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Is Computing As Cool and Fun As It Once Was?

PostPosted: Thu Dec 29, 2016 11:39 am
by tezza
Slashdot poses the question... ... t-once-was

What say you?

Re: Is Computing As Cool and Fun As It Once Was?

PostPosted: Thu Dec 29, 2016 3:50 pm
by acsi
Totally agree Terry, Computing as a whole is not as much fun as it used to be.

It has lost the personal imagination that was part of the experience of playing those pixelated games (Especially the likes of the ZX81 etc from my childhood). Let alone the excitement of changing the programming of a program, typing in one out of a magazine/book or creating your own.

Since unpacking the Fountain Force and then seeing how long it took to setup the PS4 (let alone the fact I cannot find a game that even slightly excites me) I have been thinking quite a bit about this.

Over the last few days my Mac has mainly been used to watch Fawlty Towers on whilst I have been playing with a C16 and fixing its datasette (which involved swapping the mechanics from a donor C2N that someone had cut the cord off).

Ahh the good old days of rampack wobble and no sound. Let alone aligning the heads on the tape deck because your mates one never lined up exactly with yours.

Anyway I believe the flash graphics and sound of today's games have taken away the imagination part of the experience we had back in the day and even now when we get these old machines out.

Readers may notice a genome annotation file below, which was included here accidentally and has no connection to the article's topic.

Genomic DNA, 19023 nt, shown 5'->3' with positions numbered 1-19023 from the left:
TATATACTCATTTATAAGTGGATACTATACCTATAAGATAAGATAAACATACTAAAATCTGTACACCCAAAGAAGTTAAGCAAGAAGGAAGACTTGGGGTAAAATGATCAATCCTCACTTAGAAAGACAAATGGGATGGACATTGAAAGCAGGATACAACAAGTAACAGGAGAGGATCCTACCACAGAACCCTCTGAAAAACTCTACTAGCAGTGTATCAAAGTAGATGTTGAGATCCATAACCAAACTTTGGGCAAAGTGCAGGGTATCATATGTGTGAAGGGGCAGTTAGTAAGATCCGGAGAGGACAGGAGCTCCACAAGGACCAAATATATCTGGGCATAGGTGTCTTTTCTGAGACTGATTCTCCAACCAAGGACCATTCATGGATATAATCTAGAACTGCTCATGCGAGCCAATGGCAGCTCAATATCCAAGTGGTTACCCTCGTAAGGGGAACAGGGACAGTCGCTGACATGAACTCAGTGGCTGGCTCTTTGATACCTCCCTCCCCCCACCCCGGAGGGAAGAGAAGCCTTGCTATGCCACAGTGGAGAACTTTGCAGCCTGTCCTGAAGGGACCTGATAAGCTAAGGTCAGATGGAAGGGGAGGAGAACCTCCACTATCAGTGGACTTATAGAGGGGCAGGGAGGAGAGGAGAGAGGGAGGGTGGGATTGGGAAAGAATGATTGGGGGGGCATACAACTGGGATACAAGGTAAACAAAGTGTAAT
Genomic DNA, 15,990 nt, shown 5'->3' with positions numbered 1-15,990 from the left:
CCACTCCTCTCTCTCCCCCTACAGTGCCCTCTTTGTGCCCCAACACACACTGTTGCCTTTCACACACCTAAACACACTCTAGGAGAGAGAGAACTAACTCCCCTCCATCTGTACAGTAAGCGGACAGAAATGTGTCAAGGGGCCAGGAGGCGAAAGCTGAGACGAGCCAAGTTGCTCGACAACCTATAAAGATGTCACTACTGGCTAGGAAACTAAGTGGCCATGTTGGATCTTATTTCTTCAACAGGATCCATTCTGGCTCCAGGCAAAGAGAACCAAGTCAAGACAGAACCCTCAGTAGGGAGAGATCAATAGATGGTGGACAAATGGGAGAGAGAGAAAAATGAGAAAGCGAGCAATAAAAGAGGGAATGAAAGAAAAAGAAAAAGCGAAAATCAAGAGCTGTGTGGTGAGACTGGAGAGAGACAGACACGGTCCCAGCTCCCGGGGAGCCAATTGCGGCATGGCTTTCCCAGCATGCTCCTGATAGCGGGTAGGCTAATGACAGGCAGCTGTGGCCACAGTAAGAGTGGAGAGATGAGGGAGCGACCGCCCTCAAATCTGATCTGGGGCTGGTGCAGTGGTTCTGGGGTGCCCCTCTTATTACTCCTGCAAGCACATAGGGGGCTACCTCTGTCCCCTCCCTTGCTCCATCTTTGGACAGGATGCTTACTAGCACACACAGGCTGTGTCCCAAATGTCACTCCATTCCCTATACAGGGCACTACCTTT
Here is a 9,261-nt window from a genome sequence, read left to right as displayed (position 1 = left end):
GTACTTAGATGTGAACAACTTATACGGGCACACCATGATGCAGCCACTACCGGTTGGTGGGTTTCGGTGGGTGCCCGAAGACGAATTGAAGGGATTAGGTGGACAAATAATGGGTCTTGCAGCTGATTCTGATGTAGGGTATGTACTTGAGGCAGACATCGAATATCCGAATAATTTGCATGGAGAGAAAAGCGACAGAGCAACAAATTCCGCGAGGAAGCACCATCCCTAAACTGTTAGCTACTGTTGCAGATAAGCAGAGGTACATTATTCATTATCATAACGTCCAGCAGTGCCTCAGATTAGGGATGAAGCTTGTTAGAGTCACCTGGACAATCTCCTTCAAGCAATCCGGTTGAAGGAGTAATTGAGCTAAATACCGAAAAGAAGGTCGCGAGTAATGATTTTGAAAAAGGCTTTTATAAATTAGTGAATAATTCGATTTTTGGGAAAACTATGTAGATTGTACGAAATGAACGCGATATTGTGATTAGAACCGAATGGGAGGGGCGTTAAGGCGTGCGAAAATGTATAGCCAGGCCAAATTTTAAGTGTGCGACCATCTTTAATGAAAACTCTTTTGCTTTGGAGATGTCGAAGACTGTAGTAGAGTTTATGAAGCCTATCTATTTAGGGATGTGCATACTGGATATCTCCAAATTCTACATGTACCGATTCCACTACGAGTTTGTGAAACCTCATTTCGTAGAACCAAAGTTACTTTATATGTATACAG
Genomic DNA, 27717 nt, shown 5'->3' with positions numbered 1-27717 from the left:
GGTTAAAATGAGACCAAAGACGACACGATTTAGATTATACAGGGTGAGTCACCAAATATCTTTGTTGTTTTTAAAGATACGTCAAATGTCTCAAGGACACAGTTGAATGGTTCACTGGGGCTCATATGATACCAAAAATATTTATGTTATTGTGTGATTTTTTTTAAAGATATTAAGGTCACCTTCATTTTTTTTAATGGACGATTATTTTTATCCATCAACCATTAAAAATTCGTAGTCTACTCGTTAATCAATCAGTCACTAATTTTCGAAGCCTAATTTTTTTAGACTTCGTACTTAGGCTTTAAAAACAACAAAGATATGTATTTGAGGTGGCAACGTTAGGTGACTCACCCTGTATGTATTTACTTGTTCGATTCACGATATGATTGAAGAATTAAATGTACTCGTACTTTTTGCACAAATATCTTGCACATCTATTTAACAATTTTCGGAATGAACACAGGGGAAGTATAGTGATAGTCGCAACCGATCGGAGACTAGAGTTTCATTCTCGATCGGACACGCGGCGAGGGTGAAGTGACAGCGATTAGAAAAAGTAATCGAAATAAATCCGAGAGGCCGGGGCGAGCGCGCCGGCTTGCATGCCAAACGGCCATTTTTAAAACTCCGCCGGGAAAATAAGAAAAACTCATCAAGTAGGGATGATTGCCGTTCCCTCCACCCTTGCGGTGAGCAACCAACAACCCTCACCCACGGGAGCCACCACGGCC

Plus the old machines had no digital identity and can still do plenty off what the current ones can.

Re: Is Computing As Cool and Fun As It Once Was?

PostPosted: Sun Jan 01, 2017 9:53 am
by tezza
Yea. Here's my take on it (I also posted this on VCF)

I feel with a question like this (which depends so much on the definitions of "cool" and "computing") the answer is always "It depends..." (:

Computer technology is now embedded so much of daily life that it's just a tool for a task. It's so reliable, so pervasive, standardized, relatively inexpensive and often so easy to use the technology just fades into the background. Consequently our mind is wholly occupied with the task at hand (getting information, communicating, number crunching etc. ) and barely thinks about the underlying technology enabling it. In this way (unless you really stop to think about it) it's not novel or interesting (per sae) and so it is not "cool" (as to be "cool" needs a point of difference from the usual and mundane).

Back when computers were novel and expensive (and rare) they WERE cool as things could be done far easily and efficiently compared to the default at the time (e.g. writing, record keeping, data manipulation, (and later...) communication, information seeking). So there was a WOW factor. Also, because you could understand them right down to the hardware, you could program them, hack the hardware and get them to do all kind of things..even things the original designers didn't even conceive. Hence they were a creative outlet for those with that kind of technical bent. This was fun!

Games were relatively simple, easy to learn and one person could create a game that many would end up playing without those players having to have an account online. That was also fun, and very different to commercial video games today.

The fun and cool and computing still exists though, and IMO it is in the retro-computing hobby (collecting, maintaining, documenting, extending) and the "maker" movement where people are being creative with cheap inexpensive devices like raspberry Pis and audinos. Sometimes